Lowlights : Dark End Road

Jeff Terich


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If you’re to believe what you read (and not require a mythology to accompany your listening material), then you would think Lowlights to come from Humboldt, California, the town they call home. But upon listening to their haunting, spectral Americana, it would seem that they actually come straight from a ghost town. When a band writes melodies as eerie as those on Dark End Road, it’s hard not to believe. And the wandering troubadour on the inside sleeve is depicted as dark figure with a large hat, holding a skull, all but sealing my theory.

Unlike a typical country album, this one starts with ambient whirrs, like dust blowing across a deserted street, before a gently strummed banjo begins “The One I Love Is Gone.” Singer Dameon Lee’s voice seems to be broadcast from a CB radio in the most desolate stretch of California’s Central Valley, and the vibe of the whole thing is liable to give you the heebie jeebies (my spellchecker doesn’t seem to recognize this word). Not a spur, saloon door or broken bottle of sarsaparilla is to be heard. The creepiness does subside temporarily during the more upbeat title track, augmented with galloping drums, piano and some fiddlin’. It’s still dark and in a minor key, but it does pick the mood up a little, and makes for a damn fine tune.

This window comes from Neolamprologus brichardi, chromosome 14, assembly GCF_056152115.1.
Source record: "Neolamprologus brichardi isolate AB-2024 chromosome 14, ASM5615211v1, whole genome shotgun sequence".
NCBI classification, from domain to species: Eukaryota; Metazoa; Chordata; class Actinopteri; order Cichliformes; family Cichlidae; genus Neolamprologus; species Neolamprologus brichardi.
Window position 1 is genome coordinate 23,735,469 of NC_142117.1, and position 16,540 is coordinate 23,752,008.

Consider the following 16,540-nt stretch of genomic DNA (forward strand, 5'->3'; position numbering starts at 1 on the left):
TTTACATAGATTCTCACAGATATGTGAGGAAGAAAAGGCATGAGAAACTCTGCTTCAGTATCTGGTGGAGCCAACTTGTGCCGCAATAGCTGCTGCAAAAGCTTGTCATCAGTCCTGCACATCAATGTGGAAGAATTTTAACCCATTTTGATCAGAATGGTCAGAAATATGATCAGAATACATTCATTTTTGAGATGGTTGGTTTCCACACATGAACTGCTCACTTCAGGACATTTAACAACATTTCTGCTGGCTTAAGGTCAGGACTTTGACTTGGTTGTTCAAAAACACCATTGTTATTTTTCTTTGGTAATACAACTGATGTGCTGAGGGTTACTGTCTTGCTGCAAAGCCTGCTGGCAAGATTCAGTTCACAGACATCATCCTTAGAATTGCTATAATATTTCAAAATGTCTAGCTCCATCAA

So, if you haven’t figured it out yet, this isn’t a typical alt-country album. It certainly carries the same themes of loneliness and melancholy, but without much of the rockabilly rave-ups to offset the sadder songs. And yet, Dark End Road doesn’t need them so much. “The Way You Were” is quiet, but powerful, hitting an emotional string that a power chord likely couldn’t. The Whiskeytown-like “Emily” is more upbeat in melody, yet retains the band’s atmospheric tendencies, with weeping lap steel and Lee’s quiet rasp. Psychedelic vocal effects drive “Ride,” one of the album’s best songs, and “Drive Thru” actually finds the band using some loud guitars and delay pedals, taking a moment to glaze over their eerie textures with some good old American rock `n’ roll.

It takes some time to “get” Lowlights. After all, a band that starts their album off with a haunted, bare-bones ballad certainly isn’t concerned with immediate accessibility. Funny thing about Lowlights, however, is that, mysterious and dark they may be, they’ve got some great songs up their collective sleeve. They even rock when they want to, but only moments later, they’ll sink back into the shadows from which they came.

Similar Albums:
Whiskeytown – Strangers’ Almanac
Castanets – Cathedral
Calexico – The Hot Rail

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